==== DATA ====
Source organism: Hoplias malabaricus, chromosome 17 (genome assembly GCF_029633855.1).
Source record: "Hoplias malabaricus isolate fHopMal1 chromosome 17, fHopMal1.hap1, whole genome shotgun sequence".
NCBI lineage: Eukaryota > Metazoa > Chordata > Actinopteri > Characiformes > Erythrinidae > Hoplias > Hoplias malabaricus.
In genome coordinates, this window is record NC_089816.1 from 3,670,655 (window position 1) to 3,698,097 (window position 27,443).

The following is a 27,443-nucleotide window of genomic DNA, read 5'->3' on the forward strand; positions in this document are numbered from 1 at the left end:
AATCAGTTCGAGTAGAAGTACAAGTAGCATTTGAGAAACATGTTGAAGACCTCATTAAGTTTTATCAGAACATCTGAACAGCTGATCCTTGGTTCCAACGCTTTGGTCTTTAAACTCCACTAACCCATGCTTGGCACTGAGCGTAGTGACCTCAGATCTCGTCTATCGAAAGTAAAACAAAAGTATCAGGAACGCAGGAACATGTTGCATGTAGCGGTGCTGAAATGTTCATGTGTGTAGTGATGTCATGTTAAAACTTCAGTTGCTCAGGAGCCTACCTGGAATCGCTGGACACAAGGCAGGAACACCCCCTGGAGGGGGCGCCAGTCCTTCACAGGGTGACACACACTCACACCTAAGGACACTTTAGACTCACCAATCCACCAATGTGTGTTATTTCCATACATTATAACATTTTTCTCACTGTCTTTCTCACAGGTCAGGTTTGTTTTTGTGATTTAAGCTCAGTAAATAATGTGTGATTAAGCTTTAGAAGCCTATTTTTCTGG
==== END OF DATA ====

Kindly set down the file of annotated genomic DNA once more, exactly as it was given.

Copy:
Source organism: Hoplias malabaricus, chromosome 17 (genome assembly GCF_029633855.1).
Source record: "Hoplias malabaricus isolate fHopMal1 chromosome 17, fHopMal1.hap1, whole genome shotgun sequence".
NCBI lineage: Eukaryota > Metazoa > Chordata > Actinopteri > Characiformes > Erythrinidae > Hoplias > Hoplias malabaricus.
In genome coordinates, this window is record NC_089816.1 from 3,670,655 (window position 1) to 3,698,097 (window position 27,443).

The following is a 27,443-nucleotide window of genomic DNA, read 5'->3' on the forward strand; positions in this document are numbered from 1 at the left end:
AATCAGTTCGAGTAGAAGTACAAGTAGCATTTGAGAAACATGTTGAAGACCTCATTAAGTTTTATCAGAACATCTGAACAGCTGATCCTTGGTTCCAACGCTTTGGTCTTTAAACTCCACTAACCCATGCTTGGCACTGAGCGTAGTGACCTCAGATCTCGTCTATCGAAAGTAAAACAAAAGTATCAGGAACGCAGGAACATGTTGCATGTAGCGGTGCTGAAATGTTCATGTGTGTAGTGATGTCATGTTAAAACTTCAGTTGCTCAGGAGCCTACCTGGAATCGCTGGACACAAGGCAGGAACACCCCCTGGAGGGGGCGCCAGTCCTTCACAGGGTGACACACACTCACACCTAAGGACACTTTAGACTCACCAATCCACCAATGTGTGTTATTTCCATACATTATAACATTTTTCTCACTGTCTTTCTCACAGGTCAGGTTTGTTTTTGTGATTTAAGCTCAGTAAATAATGTGTGATTAAGCTTTAGAAGCCTATTTTTCTGG